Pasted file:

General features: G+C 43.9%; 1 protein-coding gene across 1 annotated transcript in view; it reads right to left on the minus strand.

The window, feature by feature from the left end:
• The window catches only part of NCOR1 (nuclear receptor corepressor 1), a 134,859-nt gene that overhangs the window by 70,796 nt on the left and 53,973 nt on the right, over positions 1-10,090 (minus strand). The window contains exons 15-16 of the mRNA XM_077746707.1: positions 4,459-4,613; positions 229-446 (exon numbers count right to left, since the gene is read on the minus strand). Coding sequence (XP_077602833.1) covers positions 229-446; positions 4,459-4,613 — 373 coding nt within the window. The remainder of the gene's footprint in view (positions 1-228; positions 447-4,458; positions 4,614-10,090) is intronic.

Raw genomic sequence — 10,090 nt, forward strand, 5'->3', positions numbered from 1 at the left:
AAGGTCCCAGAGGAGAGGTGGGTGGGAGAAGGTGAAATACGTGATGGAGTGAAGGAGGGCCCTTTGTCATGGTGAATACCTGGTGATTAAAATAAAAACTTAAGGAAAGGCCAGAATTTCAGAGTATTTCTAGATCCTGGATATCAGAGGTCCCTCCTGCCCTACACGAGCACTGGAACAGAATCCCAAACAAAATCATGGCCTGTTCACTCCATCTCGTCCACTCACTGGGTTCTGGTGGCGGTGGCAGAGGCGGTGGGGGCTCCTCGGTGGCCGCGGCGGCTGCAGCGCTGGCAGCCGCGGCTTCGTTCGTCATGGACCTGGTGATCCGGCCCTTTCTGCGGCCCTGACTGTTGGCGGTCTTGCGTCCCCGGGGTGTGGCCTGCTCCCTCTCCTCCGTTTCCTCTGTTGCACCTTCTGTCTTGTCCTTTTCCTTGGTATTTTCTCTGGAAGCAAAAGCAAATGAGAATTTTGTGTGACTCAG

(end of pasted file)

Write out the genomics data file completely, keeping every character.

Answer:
General features: G+C 43.9%; 1 protein-coding gene across 1 annotated transcript in view; it reads right to left on the minus strand.

The window, feature by feature from the left end:
• The window catches only part of NCOR1 (nuclear receptor corepressor 1), a 134,859-nt gene that overhangs the window by 70,796 nt on the left and 53,973 nt on the right, over positions 1-10,090 (minus strand). The window contains exons 15-16 of the mRNA XM_077746707.1: positions 4,459-4,613; positions 229-446 (exon numbers count right to left, since the gene is read on the minus strand). Coding sequence (XP_077602833.1) covers positions 229-446; positions 4,459-4,613 — 373 coding nt within the window. The remainder of the gene's footprint in view (positions 1-228; positions 447-4,458; positions 4,614-10,090) is intronic.

Raw genomic sequence — 10,090 nt, forward strand, 5'->3', positions numbered from 1 at the left:
AAGGTCCCAGAGGAGAGGTGGGTGGGAGAAGGTGAAATACGTGATGGAGTGAAGGAGGGCCCTTTGTCATGGTGAATACCTGGTGATTAAAATAAAAACTTAAGGAAAGGCCAGAATTTCAGAGTATTTCTAGATCCTGGATATCAGAGGTCCCTCCTGCCCTACACGAGCACTGGAACAGAATCCCAAACAAAATCATGGCCTGTTCACTCCATCTCGTCCACTCACTGGGTTCTGGTGGCGGTGGCAGAGGCGGTGGGGGCTCCTCGGTGGCCGCGGCGGCTGCAGCGCTGGCAGCCGCGGCTTCGTTCGTCATGGACCTGGTGATCCGGCCCTTTCTGCGGCCCTGACTGTTGGCGGTCTTGCGTCCCCGGGGTGTGGCCTGCTCCCTCTCCTCCGTTTCCTCTGTTGCACCTTCTGTCTTGTCCTTTTCCTTGGTATTTTCTCTGGAAGCAAAAGCAAATGAGAATTTTGTGTGACTCAG